Blue Badge Scheme to cover people with hidden disabilities

Blue Badge scheme

The Blue Badge scheme has now been extended to cover people with hidden disabilities and is the biggest change to the system in the last 40 years

The scheme has been adjusted to cover hidden disabilities, including autism and mental health conditions and has been tweaked to:

  • offer accessible parking for people who find travel difficult
  • is part of the government’s drive to build a society that works for all

The new criteria will give clear and consistent guidelines on Blue Badge eligibility for the whole of England.

The Blue Badge scheme already means those with physical disabilities can park closer to their destination than other drivers, as they are less able to take public transport or walk longer distances.

Transport Minister Jesse Norman said: “Blue badges are a lifeline for disabled people, giving them the freedom and confidence to get to work and visit friends independently.

“The changes we have announced today will ensure that this scheme is extended equally to people with hidden disabilities so that they can enjoy the freedoms that many of us take for granted.”

The new criteria will extend eligibility to people who:

  • cannot undertake a journey without there being a risk of serious harm to their health or safety or that of any other person (such as young children with autism)
  • cannot undertake a journey without it causing them very considerable psychological distress
  • have very considerable difficulty when walking (both the physical act and experience of walking)

The move follows an 8-week consultation and are part of the government’s drive for greater parity between physical and mental health conditions.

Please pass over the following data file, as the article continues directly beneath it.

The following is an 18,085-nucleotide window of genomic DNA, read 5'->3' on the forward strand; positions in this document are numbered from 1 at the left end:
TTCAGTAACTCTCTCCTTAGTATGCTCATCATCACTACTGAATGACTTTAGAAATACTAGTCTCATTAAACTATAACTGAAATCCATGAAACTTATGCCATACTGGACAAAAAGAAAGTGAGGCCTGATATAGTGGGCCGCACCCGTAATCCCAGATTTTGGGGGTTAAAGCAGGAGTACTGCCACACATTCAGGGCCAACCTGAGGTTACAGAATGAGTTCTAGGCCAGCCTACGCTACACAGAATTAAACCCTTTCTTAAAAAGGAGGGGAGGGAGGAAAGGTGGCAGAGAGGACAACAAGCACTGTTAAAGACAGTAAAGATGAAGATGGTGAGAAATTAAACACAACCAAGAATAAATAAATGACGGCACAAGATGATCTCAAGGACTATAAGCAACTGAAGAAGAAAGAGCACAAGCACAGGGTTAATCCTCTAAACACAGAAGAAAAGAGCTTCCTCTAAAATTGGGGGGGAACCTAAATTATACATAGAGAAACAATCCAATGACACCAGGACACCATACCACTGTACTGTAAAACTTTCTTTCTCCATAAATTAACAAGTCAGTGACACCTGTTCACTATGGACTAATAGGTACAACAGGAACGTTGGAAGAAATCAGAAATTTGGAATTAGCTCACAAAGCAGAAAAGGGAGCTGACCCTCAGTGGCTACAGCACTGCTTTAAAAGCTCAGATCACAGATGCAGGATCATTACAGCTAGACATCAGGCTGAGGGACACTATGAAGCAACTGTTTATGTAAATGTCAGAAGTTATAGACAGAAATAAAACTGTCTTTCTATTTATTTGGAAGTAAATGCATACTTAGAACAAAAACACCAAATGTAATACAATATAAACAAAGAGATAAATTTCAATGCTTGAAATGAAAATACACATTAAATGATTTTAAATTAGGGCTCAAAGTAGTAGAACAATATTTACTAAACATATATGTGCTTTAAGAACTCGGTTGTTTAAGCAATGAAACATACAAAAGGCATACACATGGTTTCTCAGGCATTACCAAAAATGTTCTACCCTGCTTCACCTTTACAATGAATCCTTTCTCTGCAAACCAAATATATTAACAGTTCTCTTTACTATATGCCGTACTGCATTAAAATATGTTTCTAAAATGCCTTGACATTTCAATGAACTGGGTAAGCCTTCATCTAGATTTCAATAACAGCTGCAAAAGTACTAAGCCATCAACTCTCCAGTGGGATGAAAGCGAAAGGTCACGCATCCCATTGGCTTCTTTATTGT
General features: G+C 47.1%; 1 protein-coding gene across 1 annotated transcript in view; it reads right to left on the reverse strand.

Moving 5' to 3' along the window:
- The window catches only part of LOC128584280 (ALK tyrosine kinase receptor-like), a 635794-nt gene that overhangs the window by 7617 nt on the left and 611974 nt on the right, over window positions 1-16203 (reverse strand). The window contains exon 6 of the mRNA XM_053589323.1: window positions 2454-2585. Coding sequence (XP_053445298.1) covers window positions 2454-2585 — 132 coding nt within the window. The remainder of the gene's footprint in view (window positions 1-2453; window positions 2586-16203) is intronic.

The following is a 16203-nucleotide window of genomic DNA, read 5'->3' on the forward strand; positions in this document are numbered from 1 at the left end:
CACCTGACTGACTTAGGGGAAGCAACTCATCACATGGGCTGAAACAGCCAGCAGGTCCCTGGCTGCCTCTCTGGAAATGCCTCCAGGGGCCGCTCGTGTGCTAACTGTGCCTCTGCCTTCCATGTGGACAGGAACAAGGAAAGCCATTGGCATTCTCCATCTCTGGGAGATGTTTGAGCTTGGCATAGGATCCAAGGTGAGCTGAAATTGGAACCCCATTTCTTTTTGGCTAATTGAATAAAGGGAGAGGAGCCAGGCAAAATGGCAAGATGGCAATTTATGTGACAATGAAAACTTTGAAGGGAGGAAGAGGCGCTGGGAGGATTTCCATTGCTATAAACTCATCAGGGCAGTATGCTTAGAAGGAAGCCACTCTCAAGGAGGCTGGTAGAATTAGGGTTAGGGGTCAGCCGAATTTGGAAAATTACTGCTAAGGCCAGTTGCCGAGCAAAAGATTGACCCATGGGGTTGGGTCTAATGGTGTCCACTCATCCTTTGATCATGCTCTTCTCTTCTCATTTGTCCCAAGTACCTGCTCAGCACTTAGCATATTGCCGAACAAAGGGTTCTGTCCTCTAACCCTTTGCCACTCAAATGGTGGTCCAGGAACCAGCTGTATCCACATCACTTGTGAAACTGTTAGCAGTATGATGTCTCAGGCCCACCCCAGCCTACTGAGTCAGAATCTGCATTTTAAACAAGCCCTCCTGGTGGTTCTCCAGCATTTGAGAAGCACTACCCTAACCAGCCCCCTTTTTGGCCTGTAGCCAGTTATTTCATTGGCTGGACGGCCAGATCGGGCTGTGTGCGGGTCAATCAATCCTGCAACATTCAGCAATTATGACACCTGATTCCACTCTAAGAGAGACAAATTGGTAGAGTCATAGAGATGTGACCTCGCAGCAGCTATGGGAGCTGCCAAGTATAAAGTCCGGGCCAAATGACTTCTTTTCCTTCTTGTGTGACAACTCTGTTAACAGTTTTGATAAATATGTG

Jane Harris, Director of External Affairs at the National Autistic Society, said: “Today’s Blue Badge announcement will make a massive difference to the lives of many of the 600,000 autistic people in England, and their families.

“Just leaving the house is a challenge for many autistic people, involving detailed preparation – and sometimes overwhelming anxiety about plans going wrong. And some autistic people might not be aware of the dangers of the road or become overwhelmed by busy or loud environments.

“The possibility of not being able to find a parking space near where you’re going can mean you can’t contemplate leaving the house at all.

“The National Autistic Society and our supporters have been highlighting problems with the current rules to the government for many years.

“We’re thrilled that they have listened to the concerns of autistic people and their families, taking into account their needs for certainty and safety. Now it’s important to make sure that these changes are implemented fully and quickly.”

Between 21st January 2018 to 8th March 2018, the consultation to amend the Blue Badge scheme received more than 6,000 responses from across the country.

To help the new changes come into force, the Department for Transport will now work with stakeholders to develop new guidance to create a seamless transition.


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